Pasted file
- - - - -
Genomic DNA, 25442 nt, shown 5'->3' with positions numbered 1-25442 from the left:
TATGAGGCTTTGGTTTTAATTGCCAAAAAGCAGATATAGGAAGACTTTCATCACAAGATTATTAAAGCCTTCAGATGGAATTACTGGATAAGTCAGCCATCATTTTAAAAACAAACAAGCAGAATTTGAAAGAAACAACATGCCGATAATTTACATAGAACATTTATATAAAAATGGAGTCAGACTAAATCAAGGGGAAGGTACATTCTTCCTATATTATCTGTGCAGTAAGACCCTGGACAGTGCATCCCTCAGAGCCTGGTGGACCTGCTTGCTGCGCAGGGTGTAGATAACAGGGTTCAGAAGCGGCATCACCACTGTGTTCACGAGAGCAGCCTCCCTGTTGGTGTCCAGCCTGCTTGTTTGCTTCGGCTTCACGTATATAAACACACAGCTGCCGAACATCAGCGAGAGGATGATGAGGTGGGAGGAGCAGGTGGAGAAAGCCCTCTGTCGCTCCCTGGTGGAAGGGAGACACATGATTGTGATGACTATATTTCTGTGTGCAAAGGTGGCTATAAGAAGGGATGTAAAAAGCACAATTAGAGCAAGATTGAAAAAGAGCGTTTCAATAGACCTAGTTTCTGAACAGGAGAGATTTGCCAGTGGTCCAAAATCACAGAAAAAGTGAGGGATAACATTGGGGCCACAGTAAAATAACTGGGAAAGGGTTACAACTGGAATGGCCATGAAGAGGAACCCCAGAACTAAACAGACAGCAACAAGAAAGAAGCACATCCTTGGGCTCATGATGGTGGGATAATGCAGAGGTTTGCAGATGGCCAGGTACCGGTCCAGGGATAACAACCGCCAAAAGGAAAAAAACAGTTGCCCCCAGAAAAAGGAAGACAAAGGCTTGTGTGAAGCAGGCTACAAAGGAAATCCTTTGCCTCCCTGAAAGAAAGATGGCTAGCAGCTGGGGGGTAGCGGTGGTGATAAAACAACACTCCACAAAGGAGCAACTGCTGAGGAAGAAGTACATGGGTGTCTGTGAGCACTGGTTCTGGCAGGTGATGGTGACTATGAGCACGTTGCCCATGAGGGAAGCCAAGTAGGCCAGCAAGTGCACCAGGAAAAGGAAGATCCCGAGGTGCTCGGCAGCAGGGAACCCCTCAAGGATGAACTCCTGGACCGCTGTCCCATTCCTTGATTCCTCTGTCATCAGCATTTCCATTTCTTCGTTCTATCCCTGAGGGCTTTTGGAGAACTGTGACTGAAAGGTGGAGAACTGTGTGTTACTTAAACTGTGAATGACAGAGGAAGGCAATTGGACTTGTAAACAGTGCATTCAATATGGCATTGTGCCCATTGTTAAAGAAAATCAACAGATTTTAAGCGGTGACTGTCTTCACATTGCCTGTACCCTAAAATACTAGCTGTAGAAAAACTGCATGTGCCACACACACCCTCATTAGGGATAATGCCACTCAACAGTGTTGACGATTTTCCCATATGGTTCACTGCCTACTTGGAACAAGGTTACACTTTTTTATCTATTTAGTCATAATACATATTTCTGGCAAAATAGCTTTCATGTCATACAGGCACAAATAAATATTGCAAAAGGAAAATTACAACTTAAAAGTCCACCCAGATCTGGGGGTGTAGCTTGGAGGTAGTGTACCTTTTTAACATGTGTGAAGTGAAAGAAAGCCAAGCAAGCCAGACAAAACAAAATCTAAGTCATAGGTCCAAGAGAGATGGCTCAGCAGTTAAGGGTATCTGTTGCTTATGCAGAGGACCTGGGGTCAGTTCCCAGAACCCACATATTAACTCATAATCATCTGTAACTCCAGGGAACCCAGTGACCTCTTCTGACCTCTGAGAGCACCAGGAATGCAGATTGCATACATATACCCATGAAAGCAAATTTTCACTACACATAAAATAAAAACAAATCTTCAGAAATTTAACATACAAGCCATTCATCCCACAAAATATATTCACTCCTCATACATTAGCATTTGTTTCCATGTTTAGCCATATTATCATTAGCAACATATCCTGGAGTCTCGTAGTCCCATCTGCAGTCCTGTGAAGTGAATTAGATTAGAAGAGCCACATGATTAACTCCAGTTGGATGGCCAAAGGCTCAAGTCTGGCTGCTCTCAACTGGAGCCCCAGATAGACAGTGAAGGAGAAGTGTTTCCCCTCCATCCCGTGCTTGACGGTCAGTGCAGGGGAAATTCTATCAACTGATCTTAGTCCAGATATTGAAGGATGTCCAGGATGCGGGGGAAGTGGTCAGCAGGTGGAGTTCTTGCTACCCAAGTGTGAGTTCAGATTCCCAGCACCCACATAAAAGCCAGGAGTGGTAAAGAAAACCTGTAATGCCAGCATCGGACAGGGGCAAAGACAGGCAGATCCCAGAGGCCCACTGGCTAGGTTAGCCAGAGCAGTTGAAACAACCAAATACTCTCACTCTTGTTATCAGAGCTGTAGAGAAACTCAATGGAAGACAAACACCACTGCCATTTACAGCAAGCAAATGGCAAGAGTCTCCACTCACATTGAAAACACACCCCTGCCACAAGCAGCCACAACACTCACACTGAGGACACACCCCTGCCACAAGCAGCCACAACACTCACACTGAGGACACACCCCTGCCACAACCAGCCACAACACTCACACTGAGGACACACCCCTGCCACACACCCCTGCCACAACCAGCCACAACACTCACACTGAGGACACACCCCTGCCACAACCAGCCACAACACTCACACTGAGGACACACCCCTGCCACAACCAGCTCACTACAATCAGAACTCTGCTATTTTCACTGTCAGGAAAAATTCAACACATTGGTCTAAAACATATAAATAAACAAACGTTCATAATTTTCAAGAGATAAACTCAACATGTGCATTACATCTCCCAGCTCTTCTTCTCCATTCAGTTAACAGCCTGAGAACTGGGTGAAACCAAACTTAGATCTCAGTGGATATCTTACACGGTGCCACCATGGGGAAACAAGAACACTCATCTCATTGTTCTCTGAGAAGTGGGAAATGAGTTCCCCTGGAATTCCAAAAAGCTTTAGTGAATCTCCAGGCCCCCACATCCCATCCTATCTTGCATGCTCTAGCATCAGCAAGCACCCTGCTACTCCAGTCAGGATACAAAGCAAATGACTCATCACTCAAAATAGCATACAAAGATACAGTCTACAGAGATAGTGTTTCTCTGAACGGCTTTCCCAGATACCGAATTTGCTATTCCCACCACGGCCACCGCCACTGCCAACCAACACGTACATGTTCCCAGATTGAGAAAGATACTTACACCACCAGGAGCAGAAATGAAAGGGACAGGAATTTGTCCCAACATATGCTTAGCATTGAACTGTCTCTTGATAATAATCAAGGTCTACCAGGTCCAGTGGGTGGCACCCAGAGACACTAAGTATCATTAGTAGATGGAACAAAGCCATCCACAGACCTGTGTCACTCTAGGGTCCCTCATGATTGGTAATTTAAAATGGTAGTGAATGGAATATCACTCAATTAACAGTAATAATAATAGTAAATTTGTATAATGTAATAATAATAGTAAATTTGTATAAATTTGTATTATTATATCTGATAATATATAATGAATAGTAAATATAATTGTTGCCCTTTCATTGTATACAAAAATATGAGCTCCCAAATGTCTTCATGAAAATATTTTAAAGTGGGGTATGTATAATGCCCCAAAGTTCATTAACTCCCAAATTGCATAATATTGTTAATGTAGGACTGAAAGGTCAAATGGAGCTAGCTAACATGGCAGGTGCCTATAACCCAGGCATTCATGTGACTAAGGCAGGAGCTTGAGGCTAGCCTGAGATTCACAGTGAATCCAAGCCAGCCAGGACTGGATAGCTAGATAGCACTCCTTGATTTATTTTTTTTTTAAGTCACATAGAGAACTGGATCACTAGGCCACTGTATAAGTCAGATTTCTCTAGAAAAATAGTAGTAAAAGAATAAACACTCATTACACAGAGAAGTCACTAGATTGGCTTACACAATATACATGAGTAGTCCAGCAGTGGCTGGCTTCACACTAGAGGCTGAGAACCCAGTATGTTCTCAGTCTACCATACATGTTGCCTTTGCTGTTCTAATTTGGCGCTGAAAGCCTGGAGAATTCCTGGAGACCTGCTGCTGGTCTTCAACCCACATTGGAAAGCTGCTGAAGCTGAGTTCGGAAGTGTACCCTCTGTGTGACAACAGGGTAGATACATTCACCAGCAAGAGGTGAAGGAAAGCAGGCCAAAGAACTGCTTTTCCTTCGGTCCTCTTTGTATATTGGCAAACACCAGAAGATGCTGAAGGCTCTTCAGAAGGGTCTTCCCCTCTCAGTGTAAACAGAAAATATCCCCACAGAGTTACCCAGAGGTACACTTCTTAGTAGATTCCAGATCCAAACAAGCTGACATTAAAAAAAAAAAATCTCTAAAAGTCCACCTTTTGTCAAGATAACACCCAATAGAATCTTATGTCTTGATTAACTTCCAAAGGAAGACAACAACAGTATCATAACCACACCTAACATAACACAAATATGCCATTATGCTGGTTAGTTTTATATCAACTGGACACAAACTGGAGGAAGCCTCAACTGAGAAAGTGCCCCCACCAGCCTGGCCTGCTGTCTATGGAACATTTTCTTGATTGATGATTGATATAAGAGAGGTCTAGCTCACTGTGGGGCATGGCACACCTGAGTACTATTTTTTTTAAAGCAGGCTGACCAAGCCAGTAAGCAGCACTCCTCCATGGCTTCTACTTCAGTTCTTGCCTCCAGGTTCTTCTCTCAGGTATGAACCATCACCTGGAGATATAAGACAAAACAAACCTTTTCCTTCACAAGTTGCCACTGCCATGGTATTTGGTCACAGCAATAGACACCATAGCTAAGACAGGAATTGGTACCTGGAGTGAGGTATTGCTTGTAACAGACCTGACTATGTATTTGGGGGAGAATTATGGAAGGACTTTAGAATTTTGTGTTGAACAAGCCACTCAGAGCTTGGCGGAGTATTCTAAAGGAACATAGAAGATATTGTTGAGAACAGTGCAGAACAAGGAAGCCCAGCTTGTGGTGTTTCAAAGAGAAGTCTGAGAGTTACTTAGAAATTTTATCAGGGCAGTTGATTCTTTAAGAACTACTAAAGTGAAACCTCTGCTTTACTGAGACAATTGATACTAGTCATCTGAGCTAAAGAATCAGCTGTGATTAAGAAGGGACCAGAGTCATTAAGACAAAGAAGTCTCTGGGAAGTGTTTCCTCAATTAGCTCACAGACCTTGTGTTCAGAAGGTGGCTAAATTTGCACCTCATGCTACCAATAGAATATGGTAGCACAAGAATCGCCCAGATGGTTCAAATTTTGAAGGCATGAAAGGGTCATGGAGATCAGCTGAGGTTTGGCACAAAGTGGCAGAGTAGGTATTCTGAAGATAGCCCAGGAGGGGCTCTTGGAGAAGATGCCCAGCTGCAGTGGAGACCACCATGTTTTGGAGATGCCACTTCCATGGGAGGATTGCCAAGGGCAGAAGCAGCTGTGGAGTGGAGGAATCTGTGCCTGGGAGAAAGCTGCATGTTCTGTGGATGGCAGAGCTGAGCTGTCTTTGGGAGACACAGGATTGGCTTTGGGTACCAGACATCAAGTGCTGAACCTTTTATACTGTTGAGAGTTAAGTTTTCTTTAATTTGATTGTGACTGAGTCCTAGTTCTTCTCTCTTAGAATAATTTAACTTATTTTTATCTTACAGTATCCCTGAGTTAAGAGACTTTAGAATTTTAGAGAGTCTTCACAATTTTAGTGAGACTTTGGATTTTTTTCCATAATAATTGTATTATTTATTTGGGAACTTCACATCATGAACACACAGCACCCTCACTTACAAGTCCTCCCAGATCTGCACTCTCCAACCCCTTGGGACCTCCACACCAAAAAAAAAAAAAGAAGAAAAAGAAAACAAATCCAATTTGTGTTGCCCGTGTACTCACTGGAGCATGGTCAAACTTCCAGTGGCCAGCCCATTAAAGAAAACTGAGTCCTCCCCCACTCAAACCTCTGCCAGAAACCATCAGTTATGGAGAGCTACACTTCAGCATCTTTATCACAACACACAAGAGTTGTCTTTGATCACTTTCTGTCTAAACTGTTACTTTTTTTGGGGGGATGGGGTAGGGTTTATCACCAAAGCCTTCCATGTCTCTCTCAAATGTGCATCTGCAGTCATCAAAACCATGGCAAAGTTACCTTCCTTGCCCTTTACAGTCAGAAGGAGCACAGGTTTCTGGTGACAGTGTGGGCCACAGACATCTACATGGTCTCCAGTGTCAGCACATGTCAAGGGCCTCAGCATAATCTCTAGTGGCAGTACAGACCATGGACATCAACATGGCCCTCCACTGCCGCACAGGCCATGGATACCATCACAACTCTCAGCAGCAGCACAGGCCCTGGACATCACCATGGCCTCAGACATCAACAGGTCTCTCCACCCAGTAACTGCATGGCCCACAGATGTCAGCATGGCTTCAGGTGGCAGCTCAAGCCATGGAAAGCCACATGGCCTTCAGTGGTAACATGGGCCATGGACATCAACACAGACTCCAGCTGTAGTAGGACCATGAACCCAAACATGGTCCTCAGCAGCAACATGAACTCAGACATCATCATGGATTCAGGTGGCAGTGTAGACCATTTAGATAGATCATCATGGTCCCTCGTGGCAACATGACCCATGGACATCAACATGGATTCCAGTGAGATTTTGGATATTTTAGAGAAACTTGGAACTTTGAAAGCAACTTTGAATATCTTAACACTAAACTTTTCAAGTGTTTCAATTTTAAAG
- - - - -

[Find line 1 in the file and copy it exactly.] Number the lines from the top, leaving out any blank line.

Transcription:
Genomic DNA, 25442 nt, shown 5'->3' with positions numbered 1-25442 from the left: